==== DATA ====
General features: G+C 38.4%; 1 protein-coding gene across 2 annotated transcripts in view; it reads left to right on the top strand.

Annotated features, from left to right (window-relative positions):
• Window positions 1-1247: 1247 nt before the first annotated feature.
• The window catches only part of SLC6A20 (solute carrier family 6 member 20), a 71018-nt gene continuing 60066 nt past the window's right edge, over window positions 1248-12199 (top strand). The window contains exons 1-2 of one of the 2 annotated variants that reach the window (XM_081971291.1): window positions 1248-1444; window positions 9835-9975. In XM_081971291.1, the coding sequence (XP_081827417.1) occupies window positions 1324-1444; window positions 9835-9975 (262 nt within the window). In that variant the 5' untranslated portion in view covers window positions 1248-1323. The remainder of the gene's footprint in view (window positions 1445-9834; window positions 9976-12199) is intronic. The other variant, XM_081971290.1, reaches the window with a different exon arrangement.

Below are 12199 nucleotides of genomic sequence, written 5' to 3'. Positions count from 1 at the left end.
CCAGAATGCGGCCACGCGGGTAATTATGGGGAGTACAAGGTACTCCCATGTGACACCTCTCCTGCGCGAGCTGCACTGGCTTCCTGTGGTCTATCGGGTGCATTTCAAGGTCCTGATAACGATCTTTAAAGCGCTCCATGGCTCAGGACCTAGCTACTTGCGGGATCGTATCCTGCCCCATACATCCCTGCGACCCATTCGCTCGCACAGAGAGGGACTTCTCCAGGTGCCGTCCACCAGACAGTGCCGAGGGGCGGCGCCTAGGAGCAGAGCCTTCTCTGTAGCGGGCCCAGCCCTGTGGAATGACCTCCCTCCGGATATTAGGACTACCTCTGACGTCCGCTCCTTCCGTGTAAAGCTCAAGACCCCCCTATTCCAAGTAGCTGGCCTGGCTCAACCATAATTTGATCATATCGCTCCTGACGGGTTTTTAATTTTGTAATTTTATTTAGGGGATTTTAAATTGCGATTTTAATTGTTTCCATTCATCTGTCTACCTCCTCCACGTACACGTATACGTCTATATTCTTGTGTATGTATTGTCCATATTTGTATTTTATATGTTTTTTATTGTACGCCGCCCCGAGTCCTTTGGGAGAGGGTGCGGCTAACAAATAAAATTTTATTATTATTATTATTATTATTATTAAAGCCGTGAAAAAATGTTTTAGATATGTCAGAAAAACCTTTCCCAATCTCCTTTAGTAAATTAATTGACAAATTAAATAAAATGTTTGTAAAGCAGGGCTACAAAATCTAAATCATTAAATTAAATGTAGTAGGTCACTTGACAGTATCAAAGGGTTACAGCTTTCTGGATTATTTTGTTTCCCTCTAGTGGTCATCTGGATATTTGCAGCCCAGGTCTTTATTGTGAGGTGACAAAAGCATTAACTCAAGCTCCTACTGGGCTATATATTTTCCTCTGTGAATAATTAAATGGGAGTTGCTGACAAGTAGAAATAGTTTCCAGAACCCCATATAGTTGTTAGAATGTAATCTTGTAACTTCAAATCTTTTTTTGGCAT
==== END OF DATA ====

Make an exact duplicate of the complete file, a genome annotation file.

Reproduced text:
General features: G+C 38.4%; 1 protein-coding gene across 2 annotated transcripts in view; it reads left to right on the top strand.

Annotated features, from left to right (window-relative positions):
• Window positions 1-1247: 1247 nt before the first annotated feature.
• The window catches only part of SLC6A20 (solute carrier family 6 member 20), a 71018-nt gene continuing 60066 nt past the window's right edge, over window positions 1248-12199 (top strand). The window contains exons 1-2 of one of the 2 annotated variants that reach the window (XM_081971291.1): window positions 1248-1444; window positions 9835-9975. In XM_081971291.1, the coding sequence (XP_081827417.1) occupies window positions 1324-1444; window positions 9835-9975 (262 nt within the window). In that variant the 5' untranslated portion in view covers window positions 1248-1323. The remainder of the gene's footprint in view (window positions 1445-9834; window positions 9976-12199) is intronic. The other variant, XM_081971290.1, reaches the window with a different exon arrangement.

Below are 12199 nucleotides of genomic sequence, written 5' to 3'. Positions count from 1 at the left end.
CCAGAATGCGGCCACGCGGGTAATTATGGGGAGTACAAGGTACTCCCATGTGACACCTCTCCTGCGCGAGCTGCACTGGCTTCCTGTGGTCTATCGGGTGCATTTCAAGGTCCTGATAACGATCTTTAAAGCGCTCCATGGCTCAGGACCTAGCTACTTGCGGGATCGTATCCTGCCCCATACATCCCTGCGACCCATTCGCTCGCACAGAGAGGGACTTCTCCAGGTGCCGTCCACCAGACAGTGCCGAGGGGCGGCGCCTAGGAGCAGAGCCTTCTCTGTAGCGGGCCCAGCCCTGTGGAATGACCTCCCTCCGGATATTAGGACTACCTCTGACGTCCGCTCCTTCCGTGTAAAGCTCAAGACCCCCCTATTCCAAGTAGCTGGCCTGGCTCAACCATAATTTGATCATATCGCTCCTGACGGGTTTTTAATTTTGTAATTTTATTTAGGGGATTTTAAATTGCGATTTTAATTGTTTCCATTCATCTGTCTACCTCCTCCACGTACACGTATACGTCTATATTCTTGTGTATGTATTGTCCATATTTGTATTTTATATGTTTTTTATTGTACGCCGCCCCGAGTCCTTTGGGAGAGGGTGCGGCTAACAAATAAAATTTTATTATTATTATTATTATTATTATTAAAGCCGTGAAAAAATGTTTTAGATATGTCAGAAAAACCTTTCCCAATCTCCTTTAGTAAATTAATTGACAAATTAAATAAAATGTTTGTAAAGCAGGGCTACAAAATCTAAATCATTAAATTAAATGTAGTAGGTCACTTGACAGTATCAAAGGGTTACAGCTTTCTGGATTATTTTGTTTCCCTCTAGTGGTCATCTGGATATTTGCAGCCCAGGTCTTTATTGTGAGGTGACAAAAGCATTAACTCAAGCTCCTACTGGGCTATATATTTTCCTCTGTGAATAATTAAATGGGAGTTGCTGACAAGTAGAAATAGTTTCCAGAACCCCATATAGTTGTTAGAATGTAATCTTGTAACTTCAAATCTTTTTTTGGCAT